For a birder every day holds promise, and every day delivers in greater or lesser measure. Today was one for the record book. There are many more to come, I am sure.

Wednesday, 18 December 2019

Northern Shrike (Pie-grièche grise)

18 December 2019

     Northern Shrike (Lanius borealis) is a bird that spends the winter in our area, and is always an exciting bird to find. 

     It helps to know where they traditionally appear for they seem to be faithful to their winter quarters.
     Although not uncommon, it is a bird that is infrequently encountered. Miriam and I were out doing errands this morning, and knew where we might expect one, and made our way to the area where we have seen the bird in the past.
     We were not disappointed.

     The bird was perched atop a small sapling and by using the car as a blind we were able to approach quite closely, pulled off to the side of the road I might add, to the consternation of other vehicles I have no doubt!
     It was prone to flying off, but never far, and by careful stalking we were able to secure a few reasonably decent pictures.

     This species is coloquially known as a Butcher Bird by some, due to its habit of impaling its prey on thorns or barbed wire to soften them up for consumption later. It is not often that I have seen this larder, and I have no idea where this bird might maintain it.
     I expect we will see it several more times during the winter as we revisit the area. It never fails to excite and please us.

Saturday, 14 December 2019

Birds, Bread and a Brisk Walk

13 December 2019

     I was sitting at the computer where, like many of us I suspect, I spend far too much time, and Miriam sidled up to say, "Let's go for a walk." I think it took all of a nanosecond for my bum to leave the chair.
     Hillside Park is mere minutes from home, and we needed bread from our favourite bakery which is in a small shopping plaza nearby, so that is where we headed.
     It was a gorgeous day, the kind that makes you rejoice in winter. The sun was shining, there was little wind, and the temperature was hovering right around zero, sometimes edging just over into positive territory, the kind of day to walk forever.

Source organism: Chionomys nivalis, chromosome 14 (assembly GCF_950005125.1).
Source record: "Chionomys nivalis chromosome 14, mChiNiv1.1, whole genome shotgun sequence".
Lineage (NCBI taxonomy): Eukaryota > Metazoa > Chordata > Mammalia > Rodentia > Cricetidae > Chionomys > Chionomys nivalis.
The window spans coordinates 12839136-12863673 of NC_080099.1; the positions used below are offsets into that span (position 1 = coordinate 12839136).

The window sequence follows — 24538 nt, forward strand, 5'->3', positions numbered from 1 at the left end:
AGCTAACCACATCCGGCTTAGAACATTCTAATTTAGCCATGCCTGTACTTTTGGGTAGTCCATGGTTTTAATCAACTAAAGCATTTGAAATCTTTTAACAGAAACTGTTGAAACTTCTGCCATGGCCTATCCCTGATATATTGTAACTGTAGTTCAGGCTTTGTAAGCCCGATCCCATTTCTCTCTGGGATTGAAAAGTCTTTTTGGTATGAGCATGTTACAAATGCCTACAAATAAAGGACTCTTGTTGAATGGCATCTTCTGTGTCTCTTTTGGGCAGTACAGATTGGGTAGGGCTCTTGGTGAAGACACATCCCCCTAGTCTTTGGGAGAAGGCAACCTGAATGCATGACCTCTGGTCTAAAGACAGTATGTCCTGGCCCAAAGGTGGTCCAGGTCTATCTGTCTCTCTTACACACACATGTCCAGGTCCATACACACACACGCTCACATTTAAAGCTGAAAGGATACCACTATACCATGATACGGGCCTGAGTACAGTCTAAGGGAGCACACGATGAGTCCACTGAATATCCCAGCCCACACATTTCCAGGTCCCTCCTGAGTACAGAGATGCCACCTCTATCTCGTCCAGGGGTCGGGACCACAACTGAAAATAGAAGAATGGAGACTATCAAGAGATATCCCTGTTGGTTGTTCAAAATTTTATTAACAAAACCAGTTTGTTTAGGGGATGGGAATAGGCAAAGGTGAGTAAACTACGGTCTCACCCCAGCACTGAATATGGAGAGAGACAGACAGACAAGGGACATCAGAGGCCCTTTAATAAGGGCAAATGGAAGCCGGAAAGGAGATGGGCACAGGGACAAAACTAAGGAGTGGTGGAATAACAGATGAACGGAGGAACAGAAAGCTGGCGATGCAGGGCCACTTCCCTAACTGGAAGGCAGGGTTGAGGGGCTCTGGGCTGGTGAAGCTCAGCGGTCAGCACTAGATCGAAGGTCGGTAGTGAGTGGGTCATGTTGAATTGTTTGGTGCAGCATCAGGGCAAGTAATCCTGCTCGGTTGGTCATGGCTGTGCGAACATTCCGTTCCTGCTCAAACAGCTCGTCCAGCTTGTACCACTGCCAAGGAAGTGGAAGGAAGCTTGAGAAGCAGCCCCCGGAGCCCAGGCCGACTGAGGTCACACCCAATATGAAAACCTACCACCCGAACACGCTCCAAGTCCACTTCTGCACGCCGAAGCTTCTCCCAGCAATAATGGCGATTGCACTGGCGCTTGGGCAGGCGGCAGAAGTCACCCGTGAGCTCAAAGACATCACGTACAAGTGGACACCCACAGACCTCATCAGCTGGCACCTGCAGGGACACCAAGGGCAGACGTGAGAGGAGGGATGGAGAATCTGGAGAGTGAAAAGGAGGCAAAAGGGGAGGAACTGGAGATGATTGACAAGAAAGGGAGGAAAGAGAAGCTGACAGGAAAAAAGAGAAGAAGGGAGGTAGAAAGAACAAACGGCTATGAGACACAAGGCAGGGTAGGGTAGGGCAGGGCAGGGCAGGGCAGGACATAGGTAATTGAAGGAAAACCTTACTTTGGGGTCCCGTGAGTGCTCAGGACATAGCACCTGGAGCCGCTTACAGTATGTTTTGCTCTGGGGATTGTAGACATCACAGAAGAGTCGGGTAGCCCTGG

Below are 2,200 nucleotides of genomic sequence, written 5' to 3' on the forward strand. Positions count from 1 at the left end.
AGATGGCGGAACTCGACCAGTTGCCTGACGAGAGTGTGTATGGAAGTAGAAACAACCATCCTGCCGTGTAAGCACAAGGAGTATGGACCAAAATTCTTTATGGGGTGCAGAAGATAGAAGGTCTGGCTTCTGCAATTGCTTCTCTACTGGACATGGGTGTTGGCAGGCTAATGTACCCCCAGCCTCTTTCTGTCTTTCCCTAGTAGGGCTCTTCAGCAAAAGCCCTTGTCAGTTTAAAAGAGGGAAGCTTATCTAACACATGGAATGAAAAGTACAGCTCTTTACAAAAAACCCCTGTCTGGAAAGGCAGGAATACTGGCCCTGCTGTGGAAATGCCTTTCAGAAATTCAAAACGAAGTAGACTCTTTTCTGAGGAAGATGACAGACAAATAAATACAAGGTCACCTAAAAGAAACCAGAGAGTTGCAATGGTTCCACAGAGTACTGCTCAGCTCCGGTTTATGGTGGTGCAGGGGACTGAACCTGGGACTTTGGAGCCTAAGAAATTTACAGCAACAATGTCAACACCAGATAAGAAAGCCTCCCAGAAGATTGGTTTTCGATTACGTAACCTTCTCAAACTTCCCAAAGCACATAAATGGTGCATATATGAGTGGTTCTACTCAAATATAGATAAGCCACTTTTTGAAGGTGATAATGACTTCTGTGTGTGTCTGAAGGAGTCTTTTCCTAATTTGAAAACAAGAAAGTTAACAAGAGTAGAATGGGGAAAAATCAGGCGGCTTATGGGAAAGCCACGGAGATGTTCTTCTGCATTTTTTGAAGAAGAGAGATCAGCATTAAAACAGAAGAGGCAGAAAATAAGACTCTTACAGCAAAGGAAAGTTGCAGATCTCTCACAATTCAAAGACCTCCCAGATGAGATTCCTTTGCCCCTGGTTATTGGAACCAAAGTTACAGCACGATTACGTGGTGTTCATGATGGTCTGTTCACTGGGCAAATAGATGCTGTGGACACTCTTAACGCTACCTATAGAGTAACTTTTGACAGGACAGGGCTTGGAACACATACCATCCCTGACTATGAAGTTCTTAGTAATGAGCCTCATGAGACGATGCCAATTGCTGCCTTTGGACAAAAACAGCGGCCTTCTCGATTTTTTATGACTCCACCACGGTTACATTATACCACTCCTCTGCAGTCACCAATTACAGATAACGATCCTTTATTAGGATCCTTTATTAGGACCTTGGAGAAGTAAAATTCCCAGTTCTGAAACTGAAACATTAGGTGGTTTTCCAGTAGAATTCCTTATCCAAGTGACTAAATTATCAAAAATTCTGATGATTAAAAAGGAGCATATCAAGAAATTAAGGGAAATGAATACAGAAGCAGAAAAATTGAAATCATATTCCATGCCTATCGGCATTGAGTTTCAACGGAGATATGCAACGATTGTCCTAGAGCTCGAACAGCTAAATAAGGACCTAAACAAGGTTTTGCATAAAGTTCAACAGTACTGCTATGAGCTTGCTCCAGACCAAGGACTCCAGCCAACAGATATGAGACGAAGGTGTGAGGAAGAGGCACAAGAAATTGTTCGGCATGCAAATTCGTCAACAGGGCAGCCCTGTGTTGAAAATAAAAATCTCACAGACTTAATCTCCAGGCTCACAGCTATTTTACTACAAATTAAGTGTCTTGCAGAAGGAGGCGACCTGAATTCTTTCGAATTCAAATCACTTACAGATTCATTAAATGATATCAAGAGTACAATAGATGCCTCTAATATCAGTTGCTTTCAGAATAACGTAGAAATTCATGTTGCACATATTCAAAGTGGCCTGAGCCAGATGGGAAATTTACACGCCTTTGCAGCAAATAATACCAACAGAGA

The park looked splendid. There was ice still on the creek, but it was giving way to open water, and the play of sunlight verged on magical. 

     It pays to pause a while and take it in. The patterns of nature are varied, glorious and ever changing.

     Thank goodness for urban parks. 

     They are not perfect, but any area bearing even a resemblance to a natural state is appreciated, providing a respite from the unceasing presence of a burgeoning humanity.
     Bare branches against the sky told the tale of trees in dormant mode, waiting for the warm days of spring and increasing hours of daylight to renew their cycle of leafing out and bearing fruit.

     The green of conifers stood in stark contrast to denuded limbs.

     European Buckthorn (Rhamnus cathartica) is found throughout southern Ontario. It is a serious invasive pest, extremely difficult to eradicate, which was originally used by early settlers for fencing purposes since it grows quickly and forms a dense barrier.
     The berries, however, are greatly favoured by birds, and many species take advantage of them.

     One of the great problems is that the berries function as a natural laxative and pass through the bird very quickly, which means that seeds are deposited where they were taken from the tree, and in short order the multiplier effect creates whole stands of the offender. And the process repeats itself. It is noteworthy that the berries are toxic to humans but pose no equivalent danger to birds.
     House Finches (Haemorhous mexicanus) were unconcerned with such matters. Food was the only thing on their minds. The males seem exceptionally handsome this year in their scarlet livery.

     For the first time ever, we saw Wild Turkeys (Meleagris gallopavo) in the park. The picture is quite unsatisfactory, but it serves to record this initial sighting of a species that has thrived in spectacular fashion in recent years, habituating to suburban backyards with aplomb.

     I had a presentation to give early in the afternoon, so we could not tarry more than an hour; otherwise we might still be there, it was so lovely.

     So, back to the car and a visit to the bakery before heading home for lunch.

     A loaf of freshly baked Kalamata Olive bread seemed just the ticket for a lunchtime sandwich.

     We had grilled eggplant, a superb smoked Gouda cheese and fresh tomatoes for the filling. 

     Does life get much better than this? I don't think so. How about you?

Land Acknowledgement

We acknowledge that the land on which we are situated are the lands traditionally used by the Haudenosaunee, Anishinaabe, and Neutral People. We also acknowledge the enduring presence and deep traditional knowledge, laws, and philosophies of the Indigenous Peoples with whom we share this land today. We are all treaty people with a responsibility to honour all our relations.